An Investigation of the Nation's Increasing Number of Pedestrian Fatalities

PBS New Hour takes a deep dive into the climbing number of pedestrian deaths in the United States—now at their highest level in almost three decades.

1 minute read

June 20, 2019, 5:00 AM PDT

By James Brasuell @CasualBrasuell

Traffic Safety Advocates

New Yorkers rally for slower speed limits outside Prospect Park. / Dmitry Gudkov

Arren Kimbel-Sannit and a team of student reporters from the Howard Center for Investigative Journalism at Arizona State University report on the growing number of pedestrian fatalities around the nation, with the assumption that a variety of factors is contributing to the growing number of tragedies on the nation's roads: "wider roads, sprawling cities, heavier traffic in residential areas due to navigation apps and increasing distractions from digital devices."

The scene is set by an intersection in Los Angeles, where a driver struck and killed 17-year-old Christian Vega in February. Neighborhood advocates have called for safety improvements for years, according to Kimbel-Sannit, but the city acted too late to prevent Vega's death.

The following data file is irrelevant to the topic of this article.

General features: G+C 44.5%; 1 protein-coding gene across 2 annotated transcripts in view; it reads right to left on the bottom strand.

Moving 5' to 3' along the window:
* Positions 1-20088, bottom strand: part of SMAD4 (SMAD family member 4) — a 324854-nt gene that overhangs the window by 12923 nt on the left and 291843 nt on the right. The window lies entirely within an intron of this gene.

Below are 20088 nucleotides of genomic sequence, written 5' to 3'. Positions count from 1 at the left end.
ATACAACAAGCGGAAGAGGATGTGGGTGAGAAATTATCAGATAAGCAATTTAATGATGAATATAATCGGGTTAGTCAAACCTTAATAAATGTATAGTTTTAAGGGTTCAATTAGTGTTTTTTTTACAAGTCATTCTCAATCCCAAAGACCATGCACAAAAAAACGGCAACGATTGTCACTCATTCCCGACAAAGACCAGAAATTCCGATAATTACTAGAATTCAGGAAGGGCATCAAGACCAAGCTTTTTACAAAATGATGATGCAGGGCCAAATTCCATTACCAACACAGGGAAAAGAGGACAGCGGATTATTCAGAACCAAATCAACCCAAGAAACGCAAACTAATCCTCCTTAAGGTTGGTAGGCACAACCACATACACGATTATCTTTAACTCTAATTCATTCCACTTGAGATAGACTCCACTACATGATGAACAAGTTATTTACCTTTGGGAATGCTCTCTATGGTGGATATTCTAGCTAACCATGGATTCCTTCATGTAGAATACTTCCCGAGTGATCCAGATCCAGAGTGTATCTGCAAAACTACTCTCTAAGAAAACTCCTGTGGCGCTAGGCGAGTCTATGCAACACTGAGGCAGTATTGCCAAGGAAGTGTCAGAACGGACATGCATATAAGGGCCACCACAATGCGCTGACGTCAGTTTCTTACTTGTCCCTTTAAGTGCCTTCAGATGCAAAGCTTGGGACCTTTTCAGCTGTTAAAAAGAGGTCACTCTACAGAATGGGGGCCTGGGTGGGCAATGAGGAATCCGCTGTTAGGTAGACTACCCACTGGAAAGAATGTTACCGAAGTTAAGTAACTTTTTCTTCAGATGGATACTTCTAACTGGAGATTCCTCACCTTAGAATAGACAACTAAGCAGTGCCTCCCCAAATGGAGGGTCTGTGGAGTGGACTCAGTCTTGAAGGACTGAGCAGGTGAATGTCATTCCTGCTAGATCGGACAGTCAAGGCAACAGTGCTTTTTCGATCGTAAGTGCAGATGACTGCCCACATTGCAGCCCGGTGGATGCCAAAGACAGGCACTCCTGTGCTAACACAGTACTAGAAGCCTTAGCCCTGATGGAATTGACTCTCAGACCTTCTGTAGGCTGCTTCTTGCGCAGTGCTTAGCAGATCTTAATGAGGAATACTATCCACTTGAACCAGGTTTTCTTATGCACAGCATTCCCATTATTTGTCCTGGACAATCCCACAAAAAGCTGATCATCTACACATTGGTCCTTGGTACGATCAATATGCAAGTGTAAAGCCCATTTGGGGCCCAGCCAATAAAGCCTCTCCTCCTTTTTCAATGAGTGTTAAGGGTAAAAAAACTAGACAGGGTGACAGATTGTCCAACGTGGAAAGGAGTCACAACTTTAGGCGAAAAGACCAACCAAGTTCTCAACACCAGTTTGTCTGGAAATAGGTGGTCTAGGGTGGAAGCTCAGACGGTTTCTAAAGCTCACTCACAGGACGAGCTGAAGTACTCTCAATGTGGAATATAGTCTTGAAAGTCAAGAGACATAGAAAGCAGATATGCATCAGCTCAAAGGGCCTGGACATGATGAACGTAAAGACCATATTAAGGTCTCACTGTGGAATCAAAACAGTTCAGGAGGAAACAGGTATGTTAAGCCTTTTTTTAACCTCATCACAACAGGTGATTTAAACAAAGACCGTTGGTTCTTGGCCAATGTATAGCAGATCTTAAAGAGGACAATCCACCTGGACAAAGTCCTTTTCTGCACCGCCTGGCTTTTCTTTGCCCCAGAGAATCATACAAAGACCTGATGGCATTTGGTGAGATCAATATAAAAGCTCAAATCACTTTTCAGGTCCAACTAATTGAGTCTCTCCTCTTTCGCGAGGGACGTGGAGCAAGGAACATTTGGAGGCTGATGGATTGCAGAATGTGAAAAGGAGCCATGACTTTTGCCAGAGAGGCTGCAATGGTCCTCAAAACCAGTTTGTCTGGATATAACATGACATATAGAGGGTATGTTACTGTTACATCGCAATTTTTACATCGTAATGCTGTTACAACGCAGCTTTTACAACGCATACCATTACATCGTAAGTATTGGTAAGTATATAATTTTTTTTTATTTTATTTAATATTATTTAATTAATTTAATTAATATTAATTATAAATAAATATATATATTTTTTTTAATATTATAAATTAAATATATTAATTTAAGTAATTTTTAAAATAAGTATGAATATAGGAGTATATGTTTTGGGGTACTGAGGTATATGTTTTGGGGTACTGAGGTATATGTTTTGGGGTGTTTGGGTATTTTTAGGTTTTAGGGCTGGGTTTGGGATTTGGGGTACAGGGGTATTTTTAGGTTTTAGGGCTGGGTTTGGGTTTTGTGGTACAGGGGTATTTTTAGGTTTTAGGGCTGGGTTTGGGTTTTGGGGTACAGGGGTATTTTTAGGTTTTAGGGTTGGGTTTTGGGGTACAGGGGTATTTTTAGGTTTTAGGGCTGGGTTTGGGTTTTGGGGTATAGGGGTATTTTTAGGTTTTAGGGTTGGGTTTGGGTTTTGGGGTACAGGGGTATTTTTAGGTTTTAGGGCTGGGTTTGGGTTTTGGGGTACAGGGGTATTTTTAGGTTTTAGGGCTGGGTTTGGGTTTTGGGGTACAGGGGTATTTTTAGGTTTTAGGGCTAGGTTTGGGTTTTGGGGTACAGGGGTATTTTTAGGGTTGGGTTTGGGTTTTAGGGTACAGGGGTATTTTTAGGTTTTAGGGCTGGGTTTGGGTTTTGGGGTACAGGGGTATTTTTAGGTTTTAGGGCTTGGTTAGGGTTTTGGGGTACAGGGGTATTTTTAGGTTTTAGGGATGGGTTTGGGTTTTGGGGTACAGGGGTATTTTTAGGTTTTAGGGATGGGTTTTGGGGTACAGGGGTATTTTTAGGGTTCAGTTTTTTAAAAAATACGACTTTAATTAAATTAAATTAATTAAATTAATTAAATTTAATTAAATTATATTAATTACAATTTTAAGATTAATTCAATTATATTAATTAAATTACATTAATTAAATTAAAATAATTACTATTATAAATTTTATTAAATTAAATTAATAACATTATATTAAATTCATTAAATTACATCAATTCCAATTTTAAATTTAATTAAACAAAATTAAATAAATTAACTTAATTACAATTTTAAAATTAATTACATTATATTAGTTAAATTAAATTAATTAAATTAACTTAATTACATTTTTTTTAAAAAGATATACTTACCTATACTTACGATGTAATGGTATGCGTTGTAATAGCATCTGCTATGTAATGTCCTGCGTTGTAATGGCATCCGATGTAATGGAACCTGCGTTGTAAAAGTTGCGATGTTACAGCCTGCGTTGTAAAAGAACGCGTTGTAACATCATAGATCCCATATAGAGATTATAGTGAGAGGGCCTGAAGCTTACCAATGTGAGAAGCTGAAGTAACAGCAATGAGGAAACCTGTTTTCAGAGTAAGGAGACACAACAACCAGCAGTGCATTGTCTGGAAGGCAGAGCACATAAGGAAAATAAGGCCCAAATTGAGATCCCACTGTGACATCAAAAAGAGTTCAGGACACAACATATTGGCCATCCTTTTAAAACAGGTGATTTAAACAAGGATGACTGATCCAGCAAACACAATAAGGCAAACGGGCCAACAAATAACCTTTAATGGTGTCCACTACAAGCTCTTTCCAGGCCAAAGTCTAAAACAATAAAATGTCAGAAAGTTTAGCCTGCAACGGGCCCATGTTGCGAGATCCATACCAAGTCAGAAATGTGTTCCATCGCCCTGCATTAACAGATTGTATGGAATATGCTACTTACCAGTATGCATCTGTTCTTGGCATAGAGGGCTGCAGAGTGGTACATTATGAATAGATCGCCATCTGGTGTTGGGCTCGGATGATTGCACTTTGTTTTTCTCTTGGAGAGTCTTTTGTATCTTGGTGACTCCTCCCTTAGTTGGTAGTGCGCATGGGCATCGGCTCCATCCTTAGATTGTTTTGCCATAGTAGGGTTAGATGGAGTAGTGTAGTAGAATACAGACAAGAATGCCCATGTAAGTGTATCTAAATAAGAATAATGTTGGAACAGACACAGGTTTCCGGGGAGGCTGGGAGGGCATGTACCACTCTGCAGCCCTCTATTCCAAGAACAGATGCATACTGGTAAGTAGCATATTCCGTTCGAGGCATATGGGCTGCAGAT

Though the problem is far from isolated to Los Angeles. "Across the country, pedestrian deaths are on the rise, jumping from more than 4,000 in 2009 to nearly 6,000 in 2017," according to Kimbel-Sannit.

The report is available in the television broadcast and in a full transcript published below the video at the link below.

Monday, June 17, 2019 in PBS News Hour

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